// -- CONTINUING DISCUSSION -- //

===> TOPIC: SNOOPING EULA

From: Ian O'Neill

Lynn Bernstein said >> Has everyone seen the new EULA [END-USER LICENSE AGREEMENT] from Microsoft? <<

The increasing number of viruses on the Net and the escalating anxiety of software and content producers now precipitating more militant responses to the open and unrestricted nature of the Internet, it is very evident to me that my computer connection to the outside world is an important ‘personal frontier’, a relationship with the world at the heart of which lies some key issues pertaining to personal freedom. Sooner or later we will have to defend our right to own and manage our own computer memories and operating systems.

Ian O'Neill

 

===> TOPIC: TECHNICAL MALFUNCTIONS

From: Bob Hoffmann

Mike Valentine wrote: >> The hotel, in a resort area, likes to believe that EVERYONE that stays in their little burg wants to be out of touch with the world while there. <<

Yup, there are indeed establishments that cater to that mentality. It is your responsibility as the guest to investigate all "necessary" amenities. I've gone hiking into remote canyons for days at a time to escape all connection to the outside world--elsewhere, with the world is so connected, I couldn't consider it a vacation!

Web Coordinator, Information Department Cooperative Extension, Washington State University http://caheinfo.wsu.edu/webtips/

[ Moderator Comment ]: I know this thought will jar some less tech friendly list members, but I expect that with satellite access to the web, even remote wilderness areas will soon be web accessible and you'll find hikers with their PDA's and Video enabled Cell phones and Blackberry's accessing their office email, sending notes to client's and checking in on the kids while they are trekking through scenic backwoods.

Those intrepid souls would not be there in many cases if they could NOT do those things. All we need do is to disable the beeping so it doesn't disturb the peace of the wilderness and get loud, boisterous talkers to keep it quiet.

I want the choice to have that access everywhere I go and I believe there are increasing numbers of tech-sector professionals that would agree with me. I strongly believe that the great value in this proposition outweighs the need to escape those amenities.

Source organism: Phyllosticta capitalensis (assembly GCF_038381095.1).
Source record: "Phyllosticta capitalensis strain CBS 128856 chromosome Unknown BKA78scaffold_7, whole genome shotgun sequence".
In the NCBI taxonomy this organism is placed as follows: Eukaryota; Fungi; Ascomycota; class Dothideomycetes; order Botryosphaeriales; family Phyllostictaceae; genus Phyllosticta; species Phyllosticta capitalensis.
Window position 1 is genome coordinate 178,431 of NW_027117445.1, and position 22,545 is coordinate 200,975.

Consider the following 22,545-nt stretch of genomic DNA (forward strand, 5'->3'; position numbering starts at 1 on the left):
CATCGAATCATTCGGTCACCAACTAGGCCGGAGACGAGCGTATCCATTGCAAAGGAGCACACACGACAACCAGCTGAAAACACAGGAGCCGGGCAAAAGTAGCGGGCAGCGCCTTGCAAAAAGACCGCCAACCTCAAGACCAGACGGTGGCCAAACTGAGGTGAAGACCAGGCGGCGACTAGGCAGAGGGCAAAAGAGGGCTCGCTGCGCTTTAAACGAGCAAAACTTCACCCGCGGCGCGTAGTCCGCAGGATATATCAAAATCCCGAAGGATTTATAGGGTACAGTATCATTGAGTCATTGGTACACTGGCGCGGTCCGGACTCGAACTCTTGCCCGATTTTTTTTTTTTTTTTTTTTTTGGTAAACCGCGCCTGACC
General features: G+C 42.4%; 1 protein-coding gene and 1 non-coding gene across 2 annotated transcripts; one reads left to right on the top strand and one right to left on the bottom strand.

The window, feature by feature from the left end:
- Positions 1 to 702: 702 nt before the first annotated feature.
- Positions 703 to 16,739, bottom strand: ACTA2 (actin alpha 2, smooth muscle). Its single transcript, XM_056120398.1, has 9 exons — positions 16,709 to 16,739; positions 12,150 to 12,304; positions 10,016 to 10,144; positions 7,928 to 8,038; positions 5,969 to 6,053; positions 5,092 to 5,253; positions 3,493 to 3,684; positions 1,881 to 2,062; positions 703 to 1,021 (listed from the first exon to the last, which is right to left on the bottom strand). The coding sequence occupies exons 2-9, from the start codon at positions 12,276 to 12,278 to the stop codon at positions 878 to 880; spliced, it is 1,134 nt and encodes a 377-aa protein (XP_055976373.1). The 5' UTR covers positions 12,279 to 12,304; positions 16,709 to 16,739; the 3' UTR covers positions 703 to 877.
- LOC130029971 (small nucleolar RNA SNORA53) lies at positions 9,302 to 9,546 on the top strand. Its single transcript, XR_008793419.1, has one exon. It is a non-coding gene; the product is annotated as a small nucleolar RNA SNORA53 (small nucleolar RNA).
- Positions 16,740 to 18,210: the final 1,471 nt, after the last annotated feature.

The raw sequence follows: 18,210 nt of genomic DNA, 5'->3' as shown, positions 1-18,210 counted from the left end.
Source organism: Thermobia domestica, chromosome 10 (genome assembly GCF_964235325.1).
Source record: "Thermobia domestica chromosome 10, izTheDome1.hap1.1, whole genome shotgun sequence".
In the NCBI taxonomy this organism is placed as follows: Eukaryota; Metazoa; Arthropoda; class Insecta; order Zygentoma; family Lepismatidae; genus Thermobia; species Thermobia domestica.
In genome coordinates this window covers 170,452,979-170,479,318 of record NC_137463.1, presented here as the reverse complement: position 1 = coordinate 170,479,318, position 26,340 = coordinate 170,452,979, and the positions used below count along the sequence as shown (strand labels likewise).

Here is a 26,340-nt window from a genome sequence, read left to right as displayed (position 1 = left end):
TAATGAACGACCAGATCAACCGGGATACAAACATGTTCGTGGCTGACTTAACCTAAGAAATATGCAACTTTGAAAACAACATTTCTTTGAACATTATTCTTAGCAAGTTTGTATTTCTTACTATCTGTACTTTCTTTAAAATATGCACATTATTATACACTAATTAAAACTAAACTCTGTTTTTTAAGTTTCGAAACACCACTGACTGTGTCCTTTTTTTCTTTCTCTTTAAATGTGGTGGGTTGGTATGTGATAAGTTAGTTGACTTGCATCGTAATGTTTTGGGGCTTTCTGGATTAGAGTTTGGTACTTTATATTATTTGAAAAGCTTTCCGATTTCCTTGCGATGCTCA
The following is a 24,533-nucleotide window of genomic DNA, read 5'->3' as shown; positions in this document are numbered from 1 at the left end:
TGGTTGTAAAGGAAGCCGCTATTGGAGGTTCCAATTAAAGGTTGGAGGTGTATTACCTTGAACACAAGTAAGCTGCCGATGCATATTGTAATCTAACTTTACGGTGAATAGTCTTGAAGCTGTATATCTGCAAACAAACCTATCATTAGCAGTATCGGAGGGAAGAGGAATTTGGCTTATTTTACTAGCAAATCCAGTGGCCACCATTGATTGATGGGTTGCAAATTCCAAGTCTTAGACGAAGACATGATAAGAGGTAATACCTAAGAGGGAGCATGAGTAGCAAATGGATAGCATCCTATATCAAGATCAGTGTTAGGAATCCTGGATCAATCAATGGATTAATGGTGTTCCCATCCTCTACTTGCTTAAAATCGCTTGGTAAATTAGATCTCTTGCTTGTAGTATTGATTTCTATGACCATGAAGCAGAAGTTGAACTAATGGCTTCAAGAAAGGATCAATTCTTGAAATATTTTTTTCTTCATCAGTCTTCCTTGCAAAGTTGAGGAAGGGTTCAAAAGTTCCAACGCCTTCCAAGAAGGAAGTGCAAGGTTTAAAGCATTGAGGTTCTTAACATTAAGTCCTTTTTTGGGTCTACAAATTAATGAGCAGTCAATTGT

Just as phones are now available everywhere, so too will web access be ubiquitous. I can't wait!

Mike Valentine

 

// -- PRIVACY NEWS -- //

Moderator note: There are two ways to access previously listed privacy news stories. One is to visit Privacynotes archives, the other (simpler) way is to visit

http://privacynotes.com/privacy_news.html where I also keep a privacy news archive.

Bring out the ballot-initiative petitions. Financial privacy is going nowhere in California without direct voter action. You may live and vote in California, but the Legislature does not work for you. It works for all the financial institutions launching an apparently limitless supply of legislative torpedoes to sink privacy protections that Californians, like other Americans, overwhelmingly desire. State Sen. Jackie Speier, the San Mateo Democrat whose pro-privacy bill died in the last hours before the Legislature adjourned for the year Saturday, says she's going to try again next year. She shouldn't bother.

http://makeashorterlink.com/?N5CF21FA1

Eager to head off criticism from privacy advocates and users over the expanded surveillance provisions in its forthcoming National Strategy for Securing Cyberspace, the Bush administration is expected to recommend appointing a federal "privacy czar" to act as watchdog. Chief among the czar's duties would be to vet all government data gathering and security initiatives for potential privacy problems, according to a draft of the plan.

http://www.eweek.com/article2/0,3959,503728,00.asp

Are privacy policy notifications on Web sites and via snail mail enough to solve the privacy problem? Or are these first steps raising even more questions and concerns for business partners, consumers, and employees? If you think your company has done its privacy duty just by posting its policies, you may be in for a rude awakening.

http://www.techweb.com/tech/security/20020828_security

privacy@website101.com 5318 E. 2nd St. #789 Long Beach, CA 90803